ISSN 2330-717X

Indonesia’s Muslim Schools Draw Christians – OpEd

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By Izza Rohman

Where can one find schools run by a Muslim organisation, the majority of whose students are non-Muslims?

Christian-Muslim relations in Indonesia are too often associated with conflict, disharmony and hostility, thus, it might be surprising for many to learn that such schools exist in different parts of Indonesia.

In some Christian Indonesian enclaves, Muhammadiyah (literally the followers of the Prophet Muhammad), one of Indonesia’s largest Islamic organisations, have established a number of schools where, in a few cases, 50 to 75 per cent of students are Christian.

Indonesia
Indonesia

This interesting phenomenon is found on some islands of Indonesia, for instance in the predominantly Catholic town of Ende on the island of Flores in the south-eastern part of Indonesia, and the predominantly Protestant town of Serui on the smaller island of Yapen in the eastern part of the country.

This point is highlighted by Dr Abdul Mu‘ti, senior lecturer at Walisongo State Institute for Islamic Studies in Semarang, Central Java, who conducted field work in some of these areas. His findings were presented recently at the International Research Conference on Muhammadiyah held recently in the University of Muhammadiyah in Malang, East Java.

Christian parents in fact, frequently make the decision to send their children to Muhammadiyah schools because of the high quality education and low cost, as well as the fact that the schools provide Christian religious education. They choose to provide the opportunity for their children to interact with Muslims, despite the availability of nearby Christian schools, for example in the case of Ende.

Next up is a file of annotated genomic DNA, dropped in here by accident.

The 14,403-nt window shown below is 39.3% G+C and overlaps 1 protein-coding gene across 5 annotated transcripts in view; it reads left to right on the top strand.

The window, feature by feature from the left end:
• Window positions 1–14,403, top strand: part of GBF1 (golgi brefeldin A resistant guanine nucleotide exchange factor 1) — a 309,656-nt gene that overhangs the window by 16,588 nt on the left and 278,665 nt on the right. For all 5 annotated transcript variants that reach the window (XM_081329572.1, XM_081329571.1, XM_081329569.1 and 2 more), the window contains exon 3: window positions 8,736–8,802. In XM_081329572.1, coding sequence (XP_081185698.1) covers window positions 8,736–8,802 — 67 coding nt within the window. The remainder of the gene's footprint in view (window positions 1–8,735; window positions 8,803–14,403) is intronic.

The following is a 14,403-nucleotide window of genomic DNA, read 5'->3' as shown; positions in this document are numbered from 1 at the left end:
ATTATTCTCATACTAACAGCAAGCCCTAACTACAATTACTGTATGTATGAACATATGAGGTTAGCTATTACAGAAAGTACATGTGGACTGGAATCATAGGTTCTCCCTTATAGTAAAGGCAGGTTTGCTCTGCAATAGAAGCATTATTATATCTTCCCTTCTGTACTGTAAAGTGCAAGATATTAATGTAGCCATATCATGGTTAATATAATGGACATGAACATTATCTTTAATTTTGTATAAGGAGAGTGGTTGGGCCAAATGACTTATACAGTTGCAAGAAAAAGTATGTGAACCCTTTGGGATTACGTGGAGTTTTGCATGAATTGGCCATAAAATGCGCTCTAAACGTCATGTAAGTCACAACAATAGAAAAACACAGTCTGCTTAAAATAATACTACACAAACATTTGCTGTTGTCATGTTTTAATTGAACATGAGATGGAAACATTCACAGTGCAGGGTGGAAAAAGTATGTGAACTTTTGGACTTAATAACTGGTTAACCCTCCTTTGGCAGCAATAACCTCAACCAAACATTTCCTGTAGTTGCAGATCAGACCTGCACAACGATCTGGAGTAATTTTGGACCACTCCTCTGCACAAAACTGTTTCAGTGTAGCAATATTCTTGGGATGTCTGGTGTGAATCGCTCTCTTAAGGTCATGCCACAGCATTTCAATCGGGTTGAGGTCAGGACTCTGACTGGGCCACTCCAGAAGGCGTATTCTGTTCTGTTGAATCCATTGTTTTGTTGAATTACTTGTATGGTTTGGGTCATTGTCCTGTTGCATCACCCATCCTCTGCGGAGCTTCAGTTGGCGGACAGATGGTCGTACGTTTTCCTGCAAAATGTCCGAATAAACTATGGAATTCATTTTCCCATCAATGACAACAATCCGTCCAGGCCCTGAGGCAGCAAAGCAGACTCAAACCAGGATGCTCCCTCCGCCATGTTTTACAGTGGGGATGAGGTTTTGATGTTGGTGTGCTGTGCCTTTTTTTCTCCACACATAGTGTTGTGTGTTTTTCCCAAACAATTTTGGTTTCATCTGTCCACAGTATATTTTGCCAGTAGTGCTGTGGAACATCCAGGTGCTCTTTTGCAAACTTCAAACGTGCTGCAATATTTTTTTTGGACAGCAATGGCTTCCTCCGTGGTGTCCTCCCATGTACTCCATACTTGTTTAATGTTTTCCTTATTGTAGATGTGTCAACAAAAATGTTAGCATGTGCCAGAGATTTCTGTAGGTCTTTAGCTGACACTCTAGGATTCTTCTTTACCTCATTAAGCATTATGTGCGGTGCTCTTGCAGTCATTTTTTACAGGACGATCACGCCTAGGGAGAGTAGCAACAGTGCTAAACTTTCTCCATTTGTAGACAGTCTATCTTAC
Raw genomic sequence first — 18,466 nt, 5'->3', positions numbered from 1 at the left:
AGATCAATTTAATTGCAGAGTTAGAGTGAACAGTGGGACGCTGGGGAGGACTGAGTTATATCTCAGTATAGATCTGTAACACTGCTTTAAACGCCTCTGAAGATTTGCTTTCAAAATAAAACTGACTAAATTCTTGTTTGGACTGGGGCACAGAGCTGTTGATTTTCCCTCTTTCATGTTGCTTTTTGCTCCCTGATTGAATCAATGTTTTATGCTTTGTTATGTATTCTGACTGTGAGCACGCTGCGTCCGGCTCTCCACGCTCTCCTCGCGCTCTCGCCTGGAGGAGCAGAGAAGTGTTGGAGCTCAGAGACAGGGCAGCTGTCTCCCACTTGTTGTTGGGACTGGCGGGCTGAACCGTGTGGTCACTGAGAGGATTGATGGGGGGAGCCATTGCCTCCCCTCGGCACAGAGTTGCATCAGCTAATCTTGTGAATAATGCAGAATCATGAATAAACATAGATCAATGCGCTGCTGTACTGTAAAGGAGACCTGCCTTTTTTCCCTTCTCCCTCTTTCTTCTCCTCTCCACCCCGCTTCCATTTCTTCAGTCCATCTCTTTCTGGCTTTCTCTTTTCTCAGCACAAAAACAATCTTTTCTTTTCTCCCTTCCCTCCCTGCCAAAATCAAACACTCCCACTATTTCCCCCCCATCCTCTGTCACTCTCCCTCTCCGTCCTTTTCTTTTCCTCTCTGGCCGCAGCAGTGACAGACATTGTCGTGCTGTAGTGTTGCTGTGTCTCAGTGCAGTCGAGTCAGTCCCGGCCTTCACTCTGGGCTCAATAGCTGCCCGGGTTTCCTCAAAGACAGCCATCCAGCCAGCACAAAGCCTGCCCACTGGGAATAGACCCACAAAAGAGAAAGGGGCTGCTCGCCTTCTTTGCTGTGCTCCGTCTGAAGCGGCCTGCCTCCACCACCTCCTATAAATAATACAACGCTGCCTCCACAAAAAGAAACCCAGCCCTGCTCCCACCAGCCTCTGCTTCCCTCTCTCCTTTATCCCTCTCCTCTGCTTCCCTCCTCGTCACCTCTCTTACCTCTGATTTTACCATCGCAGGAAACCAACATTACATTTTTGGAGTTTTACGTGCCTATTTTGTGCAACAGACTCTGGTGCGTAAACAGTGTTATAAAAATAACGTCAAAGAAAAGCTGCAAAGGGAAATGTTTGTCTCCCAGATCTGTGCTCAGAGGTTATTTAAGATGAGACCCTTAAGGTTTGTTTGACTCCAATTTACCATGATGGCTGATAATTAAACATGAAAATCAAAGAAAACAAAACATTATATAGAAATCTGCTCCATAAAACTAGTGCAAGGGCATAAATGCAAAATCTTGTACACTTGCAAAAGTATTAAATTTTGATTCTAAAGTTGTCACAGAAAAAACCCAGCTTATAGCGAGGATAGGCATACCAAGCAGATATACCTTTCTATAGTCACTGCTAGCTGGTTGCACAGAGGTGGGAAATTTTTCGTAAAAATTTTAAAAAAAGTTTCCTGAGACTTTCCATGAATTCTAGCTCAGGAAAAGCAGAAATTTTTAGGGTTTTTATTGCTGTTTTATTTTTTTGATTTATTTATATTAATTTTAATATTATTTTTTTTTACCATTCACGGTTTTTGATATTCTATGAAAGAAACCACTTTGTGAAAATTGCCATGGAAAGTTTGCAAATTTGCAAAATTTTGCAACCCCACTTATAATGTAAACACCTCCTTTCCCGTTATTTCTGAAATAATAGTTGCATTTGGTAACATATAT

This implies that these Christian communities trust such institutions. They are unconcerned that learning in a Muslim school would pose a threat to their children’s religious beliefs. In fact, they do not see the religious difference as a problem and even highlight similarities among religions.

“Islam and Catholicism have many things in common. Both seek the good in people,” said a devout Catholic parent in Ende. Some parents see interfaith interaction, as well as the Islamic characteristics of the school, as something positive that state-run or other private schools do not offer.

Both the Muhammadiyah Senior High School in Ende and the Muhammadiyah Junior High School in Serui provide Christian students with a Christian religious education course taught by a Christian teacher. Indeed, in the Ende school, the course has been offered since 1971, long before the Indonesian law requiring such a class was issued in 2003.

In both schools, not only can one find Christian instructors teaching Christian religious education classes, but also Christian instructors teaching other subjects to Christian and Muslim students alike. These teachers find the experience of working in Muslim schools helps them better understand Islam and Muslims, a view shared by most of the students.

As Mu’ti’s survey shows, both Christian and Muslim students consider the experience in a multi-faith environment is remarkably helpful for building religious harmony.

Instead of being a source of religious tensions, the existence of schools run by Muslim organisations like Muhammadiyah has proven to bridge different religious communities, functioning as a safe space for interfaith encounters.

With young people growing in an environment characterised by peaceful religious cohabitation in Muslim-run schools in Indonesia’s Christian enclaves and elsewhere, one can hope for a more tolerant, inclusive, peaceful world – a better place to live for all.

Izza Rohman is a lecturer at UHAMKA University’s School of Education in Jakarta and a Tangsel-based translator.



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